The Aluminum rods of British Pavilion in Shanghai are void or soild?

Friday, September 24, 2010

Sagrada Famillia

“An End in Sight for a Centuries-Old Building Project?”

By Josephine Minutillo

In recent years, ramped up efforts and state-of-the-art technology have speeded construction at Barcelona's famously unfinished Sagrada Família Church

hartres Cathedral’s imposing spires, rising heroically above the wheat fields in the countryside southwest of Paris, are a testament to the interminable construction that went into Medieval churches. While the shorter spire was begun in the 12th century, its taller, more flamboyant neighbor was not completed until some 400 years later. The campaniles of Barcelona’s Sagrada Família (Holy Family) church are equally impressive, and along with the cranes that hover above them, represent the most visible elements of an unmissable construction site in the center of a bustling metropolis—a unique, modern-day example of a complex building more than 125 years in the making.

Unlike Romanesque and Gothic cathedrals, in which the master builder remains largely unknown, the Sagrada Família is the vision of one very well-known architect—the eccentric Catalan Antoni Gaudí, whose Modernista buildings created a sensation in fin-de-siècle Barcelona. But much like Chartres, which battled destructive fires on numerous occasions, construction of the Sagrada Família suffered huge setbacks during the devastating Spanish Civil War in the decade after Gaudí’s death in a streetcar accident in 1926. Crucial drawings and building models were lost during the conflict, making Gaudí’s ultimate vision for the temple less clear for his successors. Efforts to interpret that vision have been the source of controversy ever since. (Manifestos are presented every few years urging a halt to construction, claiming the building as it exists today is just a caricature of Gaudí’s work.)

While progress on the building in the decades that followed may have seemed slow, less than 10 percent of the planned church had actually been built during Gaudí’s lifetime. (The first stone was laid in 1882, a year before Gaudí was appointed architect.) The continuation of construction depended on several factors, not least of all funding. As an expiatory church, the Sagrada Família relies entirely on private donations; no money is received from the government or Catholic Church. When more towers began to rise, slowly revealing what would be Gaudí’s most radical design, the construction site gained increasing appeal as a tourist destination. The donations of a steady stream of visitors—nearly 2.5 million annually—coupled with advances in construction technology, have brought astonishing progress to the building in recent years.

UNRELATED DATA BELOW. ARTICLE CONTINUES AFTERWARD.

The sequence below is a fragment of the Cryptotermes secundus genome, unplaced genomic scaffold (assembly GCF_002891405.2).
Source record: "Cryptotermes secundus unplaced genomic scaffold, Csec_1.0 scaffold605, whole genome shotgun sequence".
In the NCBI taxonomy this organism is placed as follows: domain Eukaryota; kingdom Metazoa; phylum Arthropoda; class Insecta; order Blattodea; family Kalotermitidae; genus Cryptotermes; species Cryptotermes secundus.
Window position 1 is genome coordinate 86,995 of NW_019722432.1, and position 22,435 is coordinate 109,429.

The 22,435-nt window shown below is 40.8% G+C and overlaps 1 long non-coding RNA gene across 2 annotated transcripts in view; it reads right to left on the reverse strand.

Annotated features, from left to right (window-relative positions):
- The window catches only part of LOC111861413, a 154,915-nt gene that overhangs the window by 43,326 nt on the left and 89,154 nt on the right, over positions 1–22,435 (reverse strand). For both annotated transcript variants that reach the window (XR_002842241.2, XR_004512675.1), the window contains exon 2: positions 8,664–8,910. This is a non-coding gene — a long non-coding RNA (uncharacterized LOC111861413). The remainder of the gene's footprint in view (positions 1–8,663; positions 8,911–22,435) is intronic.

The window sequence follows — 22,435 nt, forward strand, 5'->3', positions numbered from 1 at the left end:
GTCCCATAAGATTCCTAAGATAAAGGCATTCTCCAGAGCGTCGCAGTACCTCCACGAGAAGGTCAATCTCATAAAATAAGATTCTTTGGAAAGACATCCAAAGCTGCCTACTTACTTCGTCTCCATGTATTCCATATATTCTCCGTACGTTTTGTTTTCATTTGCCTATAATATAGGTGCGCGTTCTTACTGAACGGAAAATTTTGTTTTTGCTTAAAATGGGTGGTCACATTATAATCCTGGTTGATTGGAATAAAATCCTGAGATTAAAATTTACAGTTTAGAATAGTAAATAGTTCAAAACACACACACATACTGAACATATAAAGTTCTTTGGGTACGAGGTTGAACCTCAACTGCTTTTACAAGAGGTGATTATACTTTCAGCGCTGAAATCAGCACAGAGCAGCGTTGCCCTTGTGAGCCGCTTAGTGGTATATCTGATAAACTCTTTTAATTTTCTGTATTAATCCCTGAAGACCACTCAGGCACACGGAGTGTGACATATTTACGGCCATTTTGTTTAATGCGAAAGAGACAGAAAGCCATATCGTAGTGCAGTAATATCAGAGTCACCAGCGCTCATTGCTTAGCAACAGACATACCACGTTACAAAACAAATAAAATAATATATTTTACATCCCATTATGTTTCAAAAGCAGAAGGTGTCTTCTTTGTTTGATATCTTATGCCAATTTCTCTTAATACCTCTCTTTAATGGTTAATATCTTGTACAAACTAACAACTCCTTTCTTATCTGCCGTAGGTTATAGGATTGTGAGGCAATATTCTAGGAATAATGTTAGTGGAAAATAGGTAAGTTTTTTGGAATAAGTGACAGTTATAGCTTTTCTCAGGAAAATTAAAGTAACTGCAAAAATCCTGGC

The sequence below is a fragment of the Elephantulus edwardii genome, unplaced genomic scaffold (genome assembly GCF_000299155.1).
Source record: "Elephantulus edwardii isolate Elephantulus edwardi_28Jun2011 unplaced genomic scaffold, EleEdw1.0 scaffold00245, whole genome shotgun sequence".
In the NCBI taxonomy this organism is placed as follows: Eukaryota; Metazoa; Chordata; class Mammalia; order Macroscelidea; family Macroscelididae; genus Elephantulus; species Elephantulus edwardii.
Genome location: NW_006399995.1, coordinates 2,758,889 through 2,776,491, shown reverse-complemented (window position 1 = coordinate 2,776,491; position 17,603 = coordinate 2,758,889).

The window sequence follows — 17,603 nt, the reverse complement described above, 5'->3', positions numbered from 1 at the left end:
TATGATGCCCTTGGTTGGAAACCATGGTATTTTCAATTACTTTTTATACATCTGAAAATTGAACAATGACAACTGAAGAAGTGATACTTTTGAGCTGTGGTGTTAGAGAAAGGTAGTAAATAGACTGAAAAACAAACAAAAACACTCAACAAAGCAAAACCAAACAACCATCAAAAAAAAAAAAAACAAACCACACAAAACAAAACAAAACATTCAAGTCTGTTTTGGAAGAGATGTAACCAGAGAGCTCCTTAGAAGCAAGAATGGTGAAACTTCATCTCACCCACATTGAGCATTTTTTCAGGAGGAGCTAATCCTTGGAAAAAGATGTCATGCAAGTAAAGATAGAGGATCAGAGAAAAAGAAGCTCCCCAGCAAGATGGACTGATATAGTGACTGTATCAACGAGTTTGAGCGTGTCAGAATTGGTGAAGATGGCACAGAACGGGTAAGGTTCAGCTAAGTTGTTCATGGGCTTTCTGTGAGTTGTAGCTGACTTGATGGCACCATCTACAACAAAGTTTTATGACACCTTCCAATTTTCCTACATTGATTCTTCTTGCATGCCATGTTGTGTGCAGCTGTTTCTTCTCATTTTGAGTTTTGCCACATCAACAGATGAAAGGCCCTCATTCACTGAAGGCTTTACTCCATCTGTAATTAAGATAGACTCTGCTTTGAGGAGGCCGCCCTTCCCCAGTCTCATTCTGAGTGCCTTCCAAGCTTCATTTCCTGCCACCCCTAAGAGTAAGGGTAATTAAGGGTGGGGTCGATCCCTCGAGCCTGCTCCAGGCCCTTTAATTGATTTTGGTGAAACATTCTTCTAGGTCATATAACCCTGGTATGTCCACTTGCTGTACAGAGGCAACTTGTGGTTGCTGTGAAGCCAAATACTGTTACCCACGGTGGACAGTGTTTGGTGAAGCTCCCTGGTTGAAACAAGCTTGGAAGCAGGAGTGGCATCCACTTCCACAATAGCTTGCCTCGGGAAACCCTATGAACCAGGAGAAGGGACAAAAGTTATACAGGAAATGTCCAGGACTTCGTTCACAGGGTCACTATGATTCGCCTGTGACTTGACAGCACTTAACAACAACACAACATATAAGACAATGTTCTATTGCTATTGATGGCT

Among the technological advances is a “file-to-factory” construction system. Since the usual trinity of plan, section, and elevation was not sufficient to translate Gaudí’s unusual forms to the stone masons who would create the building elements by hand, intricate scale models were needed to illustrate the components’ irregular structure and fanciful shapes. Today, complex computer drawings feed information to a stone-cutting machine and other fabricators, thus eliminating one of the most time-consuming aspects of the building’s earlier construction.

But the surviving pieces of those early models proved invaluable for determining—beyond a doubt, in the opinion of some—Gaudí’s audacious design. “If the Casa Milà had been left half-built and the models partially destroyed, there would be no hope whatsoever to restore it according to Gaudí’s wishes because it was a free-form building,” says Mark Burry, referring to Gaudí’s famous apartment complex in Barcelona’s Eixample district, begun in 1905. Burry, a professor at the Royal Melbourne Institute of Technology (RMIT), in Australia, has written and lectured extensively on the Sagrada Família. His involvement with the project began 30 years ago, when in a student thesis project he himself questioned the contemporary builders’ authority to continue construction.

According to Burry, Gaudí began to use a codex of very rich geometries in his last years. Some model fragments contain important information, like the intersection of three surfaces, or triple points. Enough of these triple points exist, along with photographic documentation of lost models, to provide strong evidence for the final design. “Gaudí came up with a language which allows us to readily assimilate the role of his successors,” Burry explains. “If he hadn’t used this language, we would have been inventing for ourselves, and the criticism that the building gets from time to time would be valid. But what has been built after his death has come directly from this evidence, so there’s no question of its being somebody else’s interpretation of what Gaudí would have done.”